Three principal observations were extracted from this tour. These were:
First — the amount of physical damage in France and Belgium had been much less than in any other beligerent country of Europe, except possibly Denmark and Norway, on which there are little data. In Belgium coal mines and heavy industry are intact; in France the industrial areas around Paris and Lille have scarcely been scratched by our bombing. In both countries industry generally has not been converted for war production, which considerably lightens the problem of a return to peacetime economy. Transport is the main problem in France; bridges and railroads have been badly mauled. And though the areas of heavy fighting in Normandy have been devastated, the section thus affected is a minute one.
Second—western Europe did not starve during the German occupation; let us be definite about that. The standard of eating varied, of course — in the Riviera section of France food was scarce, while in Normandy and Brittany it was plentiful. In the big cities rationing was strict and in the rural areas there was no rationing. The over-all picture is that the people of France and Belgium lacked adequate bread, were barely sufficient in meat and fats, and filled out their diet with potatoes, fresh vegetables, fruit and dairy products. By and large I would say the food problem in these countries was slightly more acute than in England. But certainly I found no evidence of widespread nutritional disease.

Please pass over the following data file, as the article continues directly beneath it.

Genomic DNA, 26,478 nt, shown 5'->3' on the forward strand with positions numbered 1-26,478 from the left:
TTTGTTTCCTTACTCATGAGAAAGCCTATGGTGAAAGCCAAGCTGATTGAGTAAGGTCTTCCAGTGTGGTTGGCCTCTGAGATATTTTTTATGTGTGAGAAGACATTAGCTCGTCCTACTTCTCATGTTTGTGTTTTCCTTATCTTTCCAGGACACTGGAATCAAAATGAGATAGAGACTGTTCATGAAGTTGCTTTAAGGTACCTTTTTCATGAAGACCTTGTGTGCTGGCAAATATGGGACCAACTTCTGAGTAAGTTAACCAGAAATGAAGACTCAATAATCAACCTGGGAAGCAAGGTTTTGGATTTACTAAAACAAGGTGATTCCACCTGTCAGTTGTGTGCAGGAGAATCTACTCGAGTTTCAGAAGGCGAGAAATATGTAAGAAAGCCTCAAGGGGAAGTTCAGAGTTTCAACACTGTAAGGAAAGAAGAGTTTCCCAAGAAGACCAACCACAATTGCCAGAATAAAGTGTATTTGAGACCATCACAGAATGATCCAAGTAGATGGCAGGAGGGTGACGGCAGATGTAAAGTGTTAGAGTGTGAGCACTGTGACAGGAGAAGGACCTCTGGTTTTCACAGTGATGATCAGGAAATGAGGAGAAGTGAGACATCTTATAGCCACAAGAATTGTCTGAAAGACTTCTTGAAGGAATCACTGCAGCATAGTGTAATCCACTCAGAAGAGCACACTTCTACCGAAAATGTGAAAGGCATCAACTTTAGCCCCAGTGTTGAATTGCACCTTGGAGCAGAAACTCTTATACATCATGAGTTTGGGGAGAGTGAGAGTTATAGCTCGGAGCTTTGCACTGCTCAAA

Third—the people of both countries ! are exceedingly restless for a strong ! government which will make an efficient job of the transition period from i an occupation economy to a democraticeconomy. They will brook no return to the haphazard administrative policies of pre-war years. They appreciate their freedom more than ever, but they have ; come out of the occupation period with ! a strong desire for more iron in their governments of the future.
Now this was the picture we found in ¡ I the first flush of liberation. It was a picture full of hope for the quick ¡
recovery of western Europe once the soul scars of German occupation had healed over. But it was just a picture. Behind this façade the real situation was rotten. Now the rot is spreading fast, and unless the leaders of France and Belgium are exceedingly prescient and incisive western Europe may well be torn apart by dissension, economic chaos and perhaps bloodshed.